On one of these nights, in nineteen, forty, four, he met a young woman, a girl really.
Her name was Kate Torrington, and she lived in a small cottage in the picturesque village of Hebington Bridge, near the airfield.
She was tall and slim, with diamond blue, sparkling eyes, and Saxon blond hair, tied up with a white ribbon, and this handsome young Irishman, fell in love with her straight away, and she fell wonderfully, in love with him.
Soon they were courting, but their courtship was brief.
For as it was war time, when a life could be cut short, in an instant , and plans could be erased, in the blinding flash of a second.
So, they decided to marry, as soon as possible.
In late, forty, four, on a beautiful, golden-leaf, noon time, they were happily married in the old church in Hebington Bridge.
But as he was due to fly on a mission the next night, their honeymoon was limited to a short motor trip in his battered old M.G. for a picnic, on the wild and desolate Pennine range.
When they came to a quiet place, on the side of the mountain, he stopped the car and they sat on the grass by the roadside, ate their egg sandwiches, drank a beer or two, and watched a hawk as he soared high in the blue sky.
And their hearts soared with him.
They returned late that evening, to her small cottage, in Hebington, and that night, after making, soft, gentle love, and, happy in each other’s togetherness, they talked and laughed, and planned a long life of happiness together.
But as they drifted into sleep, they were unaware of a large owl, the harbinger of death, that had alighted on their windowsill, and was gazing at them with, black, demonic, eyes, through the bedroom windowpane.
As dawn approached, Paddy awoke, sweating, and trembling , from a troubled, and terrifying nightmare.
In it, he found himself standing in the middle of a crumbling, devastated city, with tall buildings falling, around him, where, thin, naked children, stood on a bubbling, blistering, street, their mouths open in piercing screams, as if, asking,
“Why, is this happening to us”?
In his dream he watched in horror, as the firestorm engulfed them, and swept them into a towering pillar of fire that reached, to a glowing sky.
On leaving the next day, to return to the airfield, to make ready for his mission that evening, he held Kate, close to his trembling body, as they kissed, for what was to be their last time, before destiny would intervene, and put an end to love.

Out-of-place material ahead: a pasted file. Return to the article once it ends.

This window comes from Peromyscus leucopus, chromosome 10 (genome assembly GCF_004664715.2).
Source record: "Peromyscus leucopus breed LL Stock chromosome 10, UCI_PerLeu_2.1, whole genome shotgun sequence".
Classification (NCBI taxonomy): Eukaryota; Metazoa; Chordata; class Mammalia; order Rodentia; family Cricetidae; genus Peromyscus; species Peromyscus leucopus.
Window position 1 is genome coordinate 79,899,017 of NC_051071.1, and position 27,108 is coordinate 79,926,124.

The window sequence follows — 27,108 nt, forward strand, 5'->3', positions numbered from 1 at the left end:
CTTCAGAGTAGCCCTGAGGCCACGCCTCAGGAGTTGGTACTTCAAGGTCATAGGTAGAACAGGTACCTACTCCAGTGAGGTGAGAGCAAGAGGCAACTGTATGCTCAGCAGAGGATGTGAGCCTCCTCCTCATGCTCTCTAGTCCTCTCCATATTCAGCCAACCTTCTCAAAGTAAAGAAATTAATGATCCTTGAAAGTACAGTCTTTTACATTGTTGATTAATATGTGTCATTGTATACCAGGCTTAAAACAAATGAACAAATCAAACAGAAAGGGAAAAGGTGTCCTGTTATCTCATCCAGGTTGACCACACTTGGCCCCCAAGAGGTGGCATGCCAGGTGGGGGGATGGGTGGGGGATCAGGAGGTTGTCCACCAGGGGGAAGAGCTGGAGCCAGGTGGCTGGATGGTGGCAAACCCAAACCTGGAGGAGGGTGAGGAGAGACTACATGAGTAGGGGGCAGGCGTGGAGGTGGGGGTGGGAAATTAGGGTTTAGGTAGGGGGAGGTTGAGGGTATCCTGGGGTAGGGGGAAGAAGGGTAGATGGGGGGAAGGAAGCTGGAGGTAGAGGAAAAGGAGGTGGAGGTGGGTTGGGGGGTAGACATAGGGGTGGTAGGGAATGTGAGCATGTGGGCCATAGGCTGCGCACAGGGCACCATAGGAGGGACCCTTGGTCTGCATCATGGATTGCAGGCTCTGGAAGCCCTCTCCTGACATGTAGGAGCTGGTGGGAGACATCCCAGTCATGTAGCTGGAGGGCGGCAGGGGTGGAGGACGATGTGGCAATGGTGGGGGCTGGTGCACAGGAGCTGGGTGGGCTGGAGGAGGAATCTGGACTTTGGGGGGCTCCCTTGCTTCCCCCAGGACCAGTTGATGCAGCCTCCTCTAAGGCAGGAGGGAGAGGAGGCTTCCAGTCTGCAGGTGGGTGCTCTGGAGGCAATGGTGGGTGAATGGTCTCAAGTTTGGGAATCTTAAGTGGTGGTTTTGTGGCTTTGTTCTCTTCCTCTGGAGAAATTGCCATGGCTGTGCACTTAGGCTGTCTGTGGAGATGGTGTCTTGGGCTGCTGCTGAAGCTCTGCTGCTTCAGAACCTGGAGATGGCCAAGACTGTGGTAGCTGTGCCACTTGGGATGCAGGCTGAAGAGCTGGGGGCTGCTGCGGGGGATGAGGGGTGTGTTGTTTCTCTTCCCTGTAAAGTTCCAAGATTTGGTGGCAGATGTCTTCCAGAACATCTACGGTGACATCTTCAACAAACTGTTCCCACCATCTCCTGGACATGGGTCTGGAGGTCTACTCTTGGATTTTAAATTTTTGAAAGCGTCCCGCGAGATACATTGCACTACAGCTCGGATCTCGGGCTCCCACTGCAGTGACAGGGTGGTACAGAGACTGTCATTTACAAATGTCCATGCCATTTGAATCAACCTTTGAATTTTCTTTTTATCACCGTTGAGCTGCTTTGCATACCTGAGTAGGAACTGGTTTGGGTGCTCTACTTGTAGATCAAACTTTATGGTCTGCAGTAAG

As he was driving away, he turned to look back, at his beautiful, young wife, one last time, and was suddenly overcome, with a premonition that something dreadful was about to happen.
But, when he looked again, he saw a small, black and white dog, standing beside her, as if protecting her from something unknown, and threatening.
He reminded him of his loving, and faithful, Captain, who stood beside him, on the day, he cut down the fairy tree, in the high field.
As dusk descended over the airfield, and night drew in, his deadly war machine climbed to the sky, joined the rest of the bomber formation and disappeared into the dark, ominous, clouds that hung over the airfield.
Little did he know, what, awaited him, that night, as he flew, east to
The following morning, Kate, cycled the four arduous miles, to the airfield, as she did every morning, to await the return of the aircraft, from their deadly raids, over Germany.
After laying her bicycle in the hedge, beside the road, she stood, anxiously, behind the barrier, at the end of the long, concrete runway, and watched in silence, as the war planes began to land.
On landing, the fatigued, and shaken, flyers, began to descend from their aircraft, as the ambulance and rescue crews, arrived, to tend to the wounded, and remove, the dead
In a sudden, paralysing moment, she realised that there was no sign of Paddy’s aircraft.
She stood alone in the dim, grey light, of the breaking dawn, and as a cold wet, drizzling rain, began to dampen, her long flaxen hair, a terrifying, foreboding, overwhelmed her, and she knew, in her heart, she would never hold her beloved, Paddy, in her arms again.
After what seemed an eternity of waiting, she turned to leave, and as the tears ran down her grief-stricken face, she retrieved her bicycle, and turned for home.
But as she was about to leave, the silence of the morning was broken, by the distant drone, of an approaching aircraft.
She stopped, and listened, her heart suddenly pounding, in her chest, as she felt a ray of hope, that this might be Paddy's plane.
She stood once again at the barrier, listening and watching as the plane, neared the airfield
Then she saw its wings, navigation lights, shining red and green in the morning gloom, as it approached the landing strip.
But instead of slowing down, to make a landing, it increased engine power, and flew low over Rose’s head, blowing, and tossing her hair, in its slipstream.
And as it passed, it dipped one of its wings, in the traditional, airman’s salute.
Then with roaring engines, it climbed into the rain-soaked clouds , circled the field, and started its perilous descent once again.